What better way to discover the south of France than by planning our two weeks around the market days of the charming towns and villages scattered one next to the other throughout Provence? It was Thursday, so it was time to visit Aix-en-Provence (locals call their town “Ace”). Not only would we get to shop, we’d also get to see where Cezanne hung out, see the local cathedral and visit the “most beautiful tea room” at Caumont. We’d also learn that Aix is so much more than we had expected.
As usual, we got turned around and lost as we approached town. Sometimes we just had a hard time believing our GPS really wanted us to travel left down a tiny little street next to a crucifix attached to a wall in the middle of a road.
But we did find our way to the center of the old town. One of the very first things I spotted was a landmarker in the midst of sales booths and vendors’ cars.
Here stood 22 August 1944 one of Sherman tanks of the armed Allied liberation of Aix in Provence , surrounded by the population of the city in jubilation . Landed 15 August on the beaches of the Var , the armies lost more than 2,000 men before reaching Aix , while the provencal resistance saw 140 of its guerrillas die under enemy fire, often summarily executed. They joined forces August 19, 1944, to all liberate the city from Nazi barbarism.
These men, those of Aix , those of the American 3rd Division , and those of the 1st Armee Francaise Libre, leveed in North Africa and Corsica , commanded by the Marechal de Lattre de Tassigny. These men coming from all walks of life, had all skin colors and all religions. They mingled their destinies and their blood for human dignity in the defense of democracy and the liberation of Provence.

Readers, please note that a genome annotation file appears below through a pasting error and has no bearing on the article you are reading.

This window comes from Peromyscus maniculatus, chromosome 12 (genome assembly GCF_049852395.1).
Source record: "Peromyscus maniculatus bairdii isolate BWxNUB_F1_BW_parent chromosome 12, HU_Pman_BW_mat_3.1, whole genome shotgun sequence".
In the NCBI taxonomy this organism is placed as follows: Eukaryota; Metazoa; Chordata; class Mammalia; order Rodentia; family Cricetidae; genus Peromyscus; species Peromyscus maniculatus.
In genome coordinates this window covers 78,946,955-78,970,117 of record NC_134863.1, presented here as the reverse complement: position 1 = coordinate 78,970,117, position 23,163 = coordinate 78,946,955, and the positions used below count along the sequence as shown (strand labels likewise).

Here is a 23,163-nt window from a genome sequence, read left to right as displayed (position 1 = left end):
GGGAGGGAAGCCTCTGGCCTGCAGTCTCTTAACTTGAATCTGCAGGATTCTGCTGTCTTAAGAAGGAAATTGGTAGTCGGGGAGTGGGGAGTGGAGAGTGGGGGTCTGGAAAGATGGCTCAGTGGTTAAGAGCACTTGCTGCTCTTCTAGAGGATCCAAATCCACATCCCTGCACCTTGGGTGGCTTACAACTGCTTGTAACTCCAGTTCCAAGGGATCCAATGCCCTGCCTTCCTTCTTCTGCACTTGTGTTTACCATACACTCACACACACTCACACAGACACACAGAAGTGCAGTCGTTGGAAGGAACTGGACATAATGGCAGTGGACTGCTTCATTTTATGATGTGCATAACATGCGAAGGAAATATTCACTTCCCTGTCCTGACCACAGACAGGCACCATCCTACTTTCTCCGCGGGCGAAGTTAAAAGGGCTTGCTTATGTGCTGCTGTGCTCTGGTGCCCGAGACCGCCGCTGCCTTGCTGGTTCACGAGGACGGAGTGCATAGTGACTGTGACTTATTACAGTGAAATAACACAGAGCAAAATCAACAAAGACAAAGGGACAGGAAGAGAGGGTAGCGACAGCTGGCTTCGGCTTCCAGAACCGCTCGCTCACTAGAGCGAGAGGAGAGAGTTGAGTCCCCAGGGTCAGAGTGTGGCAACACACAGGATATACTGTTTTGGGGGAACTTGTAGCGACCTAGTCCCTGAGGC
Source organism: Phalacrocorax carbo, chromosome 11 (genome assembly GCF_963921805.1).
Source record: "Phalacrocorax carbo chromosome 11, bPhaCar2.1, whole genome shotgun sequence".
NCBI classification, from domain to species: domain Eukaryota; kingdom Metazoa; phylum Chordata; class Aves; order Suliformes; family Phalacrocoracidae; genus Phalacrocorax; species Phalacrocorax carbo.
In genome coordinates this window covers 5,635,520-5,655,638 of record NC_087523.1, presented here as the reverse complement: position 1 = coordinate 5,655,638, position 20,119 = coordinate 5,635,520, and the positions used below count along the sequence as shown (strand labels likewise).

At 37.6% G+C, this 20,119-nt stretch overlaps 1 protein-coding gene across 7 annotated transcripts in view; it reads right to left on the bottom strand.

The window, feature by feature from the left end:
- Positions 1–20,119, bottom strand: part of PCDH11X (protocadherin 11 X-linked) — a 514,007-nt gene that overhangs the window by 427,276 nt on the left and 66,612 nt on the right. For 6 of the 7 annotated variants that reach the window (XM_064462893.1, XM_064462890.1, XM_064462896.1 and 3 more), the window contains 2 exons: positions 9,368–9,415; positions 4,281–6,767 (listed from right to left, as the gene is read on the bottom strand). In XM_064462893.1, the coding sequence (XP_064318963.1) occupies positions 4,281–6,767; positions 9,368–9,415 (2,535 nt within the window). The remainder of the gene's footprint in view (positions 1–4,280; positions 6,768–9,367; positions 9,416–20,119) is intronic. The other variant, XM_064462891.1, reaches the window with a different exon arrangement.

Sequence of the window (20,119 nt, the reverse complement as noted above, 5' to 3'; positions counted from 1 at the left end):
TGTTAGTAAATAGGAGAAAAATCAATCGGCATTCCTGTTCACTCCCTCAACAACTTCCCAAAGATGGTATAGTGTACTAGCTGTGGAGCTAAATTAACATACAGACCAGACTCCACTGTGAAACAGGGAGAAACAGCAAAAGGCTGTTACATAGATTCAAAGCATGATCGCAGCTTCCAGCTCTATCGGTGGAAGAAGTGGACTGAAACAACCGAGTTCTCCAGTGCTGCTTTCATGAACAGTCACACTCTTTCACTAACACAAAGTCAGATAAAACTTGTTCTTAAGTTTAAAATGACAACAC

This is the beauty of the south of France. Next to a profound statement is the fruit of struggle. People are free to explore the countryside and meet one another thanks to the sacrifice of others. I am grateful.
Market day has been held in the same area for centuries. The Romans traded on these very streets before Christ was born.
The Cafe du Palais
We arrived at the market hungry and bought up clusters of fresh fruits and vegetables for our home fridge, then we went in search of a cafe for lunch. We were more than happy to discover the Cafe du Palais with its hearty lunches for about $15 plus wine. Lesson learned from this restaurant: Before collapsing into chairs at the closest cafe, take a moment to see how the servers treat the guests. If the servers look like they are going to spend as little time as possible with you because they’re Jonesing for their next cigarette break, you might be better off somewhere else.
After lunch, we strolled and shopped, enjoying the windows and gasping at some of the exorbitant prices.
Enough shopping! On to some culture.
Based on collections once owned by leaders of Provence, the Granet Museum houses about 12,000 works of art in the former Palace of Malta and at a chapel down the street and around a corner. You can actually take a virtual tour of the Granet Museum on their website but these are a few of my favorites from the collection.